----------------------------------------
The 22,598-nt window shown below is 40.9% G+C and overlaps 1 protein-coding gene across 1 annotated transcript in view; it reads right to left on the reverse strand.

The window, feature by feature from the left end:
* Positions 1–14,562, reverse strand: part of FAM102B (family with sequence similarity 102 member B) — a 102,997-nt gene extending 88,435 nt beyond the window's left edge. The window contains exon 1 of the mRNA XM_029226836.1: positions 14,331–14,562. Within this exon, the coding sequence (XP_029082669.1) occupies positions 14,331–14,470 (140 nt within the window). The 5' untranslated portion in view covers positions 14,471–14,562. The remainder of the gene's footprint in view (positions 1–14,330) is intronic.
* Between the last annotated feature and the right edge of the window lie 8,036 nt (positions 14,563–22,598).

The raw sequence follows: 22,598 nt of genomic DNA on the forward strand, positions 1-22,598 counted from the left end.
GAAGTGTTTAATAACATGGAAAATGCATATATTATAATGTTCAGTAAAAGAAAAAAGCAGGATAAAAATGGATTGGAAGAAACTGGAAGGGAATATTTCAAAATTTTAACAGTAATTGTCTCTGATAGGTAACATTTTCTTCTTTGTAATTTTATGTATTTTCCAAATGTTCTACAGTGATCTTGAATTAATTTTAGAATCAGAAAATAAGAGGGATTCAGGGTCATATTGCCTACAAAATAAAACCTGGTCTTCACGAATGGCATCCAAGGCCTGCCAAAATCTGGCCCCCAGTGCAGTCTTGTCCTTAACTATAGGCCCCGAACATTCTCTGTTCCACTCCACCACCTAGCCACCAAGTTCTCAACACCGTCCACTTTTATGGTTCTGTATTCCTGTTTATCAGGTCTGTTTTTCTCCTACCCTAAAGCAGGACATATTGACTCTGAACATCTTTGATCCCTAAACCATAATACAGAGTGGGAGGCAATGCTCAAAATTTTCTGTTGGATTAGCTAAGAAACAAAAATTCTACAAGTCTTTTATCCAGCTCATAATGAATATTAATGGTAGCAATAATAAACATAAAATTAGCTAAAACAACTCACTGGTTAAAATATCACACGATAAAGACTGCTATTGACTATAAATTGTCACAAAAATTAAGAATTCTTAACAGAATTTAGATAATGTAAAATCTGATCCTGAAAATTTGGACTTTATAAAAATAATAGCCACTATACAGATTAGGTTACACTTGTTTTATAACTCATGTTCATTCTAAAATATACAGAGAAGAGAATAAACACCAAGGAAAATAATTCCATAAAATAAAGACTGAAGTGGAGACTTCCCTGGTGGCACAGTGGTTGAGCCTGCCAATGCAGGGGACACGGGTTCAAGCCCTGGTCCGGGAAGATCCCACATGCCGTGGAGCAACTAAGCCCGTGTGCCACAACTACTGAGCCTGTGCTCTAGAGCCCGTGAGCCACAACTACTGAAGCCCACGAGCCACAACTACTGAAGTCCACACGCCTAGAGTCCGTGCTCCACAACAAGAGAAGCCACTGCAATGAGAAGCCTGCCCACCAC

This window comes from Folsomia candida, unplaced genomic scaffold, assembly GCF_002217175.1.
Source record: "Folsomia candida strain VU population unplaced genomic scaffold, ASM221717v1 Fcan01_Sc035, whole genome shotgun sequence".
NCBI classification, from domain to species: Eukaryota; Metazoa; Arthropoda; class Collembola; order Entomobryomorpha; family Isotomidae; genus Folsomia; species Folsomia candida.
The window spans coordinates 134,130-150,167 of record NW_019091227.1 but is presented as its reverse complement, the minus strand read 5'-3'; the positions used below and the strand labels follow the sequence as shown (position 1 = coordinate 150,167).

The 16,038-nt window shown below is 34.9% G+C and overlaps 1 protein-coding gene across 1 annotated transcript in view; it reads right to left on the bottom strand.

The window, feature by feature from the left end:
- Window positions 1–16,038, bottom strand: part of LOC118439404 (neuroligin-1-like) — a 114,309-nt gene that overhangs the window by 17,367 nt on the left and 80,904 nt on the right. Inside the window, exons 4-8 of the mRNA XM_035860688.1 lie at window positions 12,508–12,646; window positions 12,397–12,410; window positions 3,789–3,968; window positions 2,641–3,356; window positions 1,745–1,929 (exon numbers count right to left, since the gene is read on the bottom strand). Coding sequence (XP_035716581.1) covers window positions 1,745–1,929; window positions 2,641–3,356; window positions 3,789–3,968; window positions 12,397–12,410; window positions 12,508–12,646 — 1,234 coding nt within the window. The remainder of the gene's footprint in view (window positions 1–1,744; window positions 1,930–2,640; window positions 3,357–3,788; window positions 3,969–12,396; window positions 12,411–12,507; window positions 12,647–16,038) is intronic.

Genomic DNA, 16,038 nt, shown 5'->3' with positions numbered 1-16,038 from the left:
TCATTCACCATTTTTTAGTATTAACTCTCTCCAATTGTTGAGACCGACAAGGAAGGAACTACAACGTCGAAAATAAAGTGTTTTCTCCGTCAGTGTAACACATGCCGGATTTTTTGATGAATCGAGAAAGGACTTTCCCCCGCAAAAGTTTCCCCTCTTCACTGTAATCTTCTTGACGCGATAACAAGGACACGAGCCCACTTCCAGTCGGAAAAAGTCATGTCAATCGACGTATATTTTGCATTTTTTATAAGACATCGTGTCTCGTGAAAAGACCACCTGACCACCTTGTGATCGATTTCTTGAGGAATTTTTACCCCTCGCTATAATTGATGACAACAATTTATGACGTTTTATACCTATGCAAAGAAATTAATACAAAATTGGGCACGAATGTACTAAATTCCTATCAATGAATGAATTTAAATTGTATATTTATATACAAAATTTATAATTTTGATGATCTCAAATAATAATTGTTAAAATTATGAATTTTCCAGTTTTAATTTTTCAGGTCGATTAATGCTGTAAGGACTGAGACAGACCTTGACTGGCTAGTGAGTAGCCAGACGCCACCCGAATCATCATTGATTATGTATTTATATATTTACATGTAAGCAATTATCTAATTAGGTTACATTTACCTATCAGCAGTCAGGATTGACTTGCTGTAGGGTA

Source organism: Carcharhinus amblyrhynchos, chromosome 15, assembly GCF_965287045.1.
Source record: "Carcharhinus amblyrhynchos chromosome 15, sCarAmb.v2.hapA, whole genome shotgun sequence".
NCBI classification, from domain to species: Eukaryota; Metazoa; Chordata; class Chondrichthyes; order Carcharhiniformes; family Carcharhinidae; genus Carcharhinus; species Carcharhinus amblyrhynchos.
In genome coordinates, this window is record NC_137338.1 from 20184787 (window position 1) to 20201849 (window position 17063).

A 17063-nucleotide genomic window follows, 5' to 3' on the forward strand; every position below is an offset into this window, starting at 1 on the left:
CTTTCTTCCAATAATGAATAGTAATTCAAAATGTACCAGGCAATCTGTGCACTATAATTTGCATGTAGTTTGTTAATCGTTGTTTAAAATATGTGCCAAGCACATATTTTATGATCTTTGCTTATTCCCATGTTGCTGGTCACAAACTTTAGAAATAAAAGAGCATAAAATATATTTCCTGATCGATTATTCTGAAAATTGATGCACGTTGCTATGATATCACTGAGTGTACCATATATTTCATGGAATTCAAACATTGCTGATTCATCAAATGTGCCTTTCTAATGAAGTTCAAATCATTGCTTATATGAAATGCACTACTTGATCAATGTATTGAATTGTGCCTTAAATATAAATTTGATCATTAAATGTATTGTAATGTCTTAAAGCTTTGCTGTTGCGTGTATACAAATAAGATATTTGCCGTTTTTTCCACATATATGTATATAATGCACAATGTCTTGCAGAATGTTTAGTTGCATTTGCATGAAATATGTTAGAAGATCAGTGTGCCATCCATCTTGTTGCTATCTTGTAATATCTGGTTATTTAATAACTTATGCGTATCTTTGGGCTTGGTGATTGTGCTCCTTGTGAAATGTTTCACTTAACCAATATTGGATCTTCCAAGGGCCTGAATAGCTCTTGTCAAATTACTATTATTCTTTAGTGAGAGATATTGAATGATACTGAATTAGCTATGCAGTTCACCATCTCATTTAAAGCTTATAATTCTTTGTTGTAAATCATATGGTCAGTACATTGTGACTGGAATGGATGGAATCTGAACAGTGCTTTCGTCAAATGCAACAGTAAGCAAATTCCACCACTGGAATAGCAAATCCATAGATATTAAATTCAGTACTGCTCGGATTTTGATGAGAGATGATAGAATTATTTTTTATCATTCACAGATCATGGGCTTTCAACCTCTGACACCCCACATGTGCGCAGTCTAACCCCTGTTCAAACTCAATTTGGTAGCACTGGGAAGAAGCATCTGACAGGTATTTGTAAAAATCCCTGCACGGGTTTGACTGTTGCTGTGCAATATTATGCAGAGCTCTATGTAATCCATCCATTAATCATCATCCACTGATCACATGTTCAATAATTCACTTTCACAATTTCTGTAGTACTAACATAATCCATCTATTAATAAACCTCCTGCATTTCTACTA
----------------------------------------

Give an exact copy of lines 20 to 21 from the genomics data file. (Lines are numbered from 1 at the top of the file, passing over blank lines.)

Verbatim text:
A 17063-nucleotide genomic window follows, 5' to 3' on the forward strand; every position below is an offset into this window, starting at 1 on the left:
CTTTCTTCCAATAATGAATAGTAATTCAAAATGTACCAGGCAATCTGTGCACTATAATTTGCATGTAGTTTGTTAATCGTTGTTTAAAATATGTGCCAAGCACATATTTTATGATCTTTGCTTATTCCCATGTTGCTGGTCACAAACTTTAGAAATAAAAGAGCATAAAATATATTTCCTGATCGATTATTCTGAAAATTGATGCACGTTGCTATGATATCACTGAGTGTACCATATATTTCATGGAATTCAAACATTGCTGATTCATCAAATGTGCCTTTCTAATGAAGTTCAAATCATTGCTTATATGAAATGCACTACTTGATCAATGTATTGAATTGTGCCTTAAATATAAATTTGATCATTAAATGTATTGTAATGTCTTAAAGCTTTGCTGTTGCGTGTATACAAATAAGATATTTGCCGTTTTTTCCACATATATGTATATAATGCACAATGTCTTGCAGAATGTTTAGTTGCATTTGCATGAAATATGTTAGAAGATCAGTGTGCCATCCATCTTGTTGCTATCTTGTAATATCTGGTTATTTAATAACTTATGCGTATCTTTGGGCTTGGTGATTGTGCTCCTTGTGAAATGTTTCACTTAACCAATATTGGATCTTCCAAGGGCCTGAATAGCTCTTGTCAAATTACTATTATTCTTTAGTGAGAGATATTGAATGATACTGAATTAGCTATGCAGTTCACCATCTCATTTAAAGCTTATAATTCTTTGTTGTAAATCATATGGTCAGTACATTGTGACTGGAATGGATGGAATCTGAACAGTGCTTTCGTCAAATGCAACAGTAAGCAAATTCCACCACTGGAATAGCAAATCCATAGATATTAAATTCAGTACTGCTCGGATTTTGATGAGAGATGATAGAATTATTTTTTATCATTCACAGATCATGGGCTTTCAACCTCTGACACCCCACATGTGCGCAGTCTAACCCCTGTTCAAACTCAATTTGGTAGCACTGGGAAGAAGCATCTGACAGGTATTTGTAAAAATCCCTGCACGGGTTTGACTGTTGCTGTGCAATATTATGCAGAGCTCTATGTAATCCATCCATTAATCATCATCCACTGATCACATGTTCAATAATTCACTTTCACAATTTCTGTAGTACTAACATAATCCATCTATTAATAAACCTCCTGCATTTCTACTA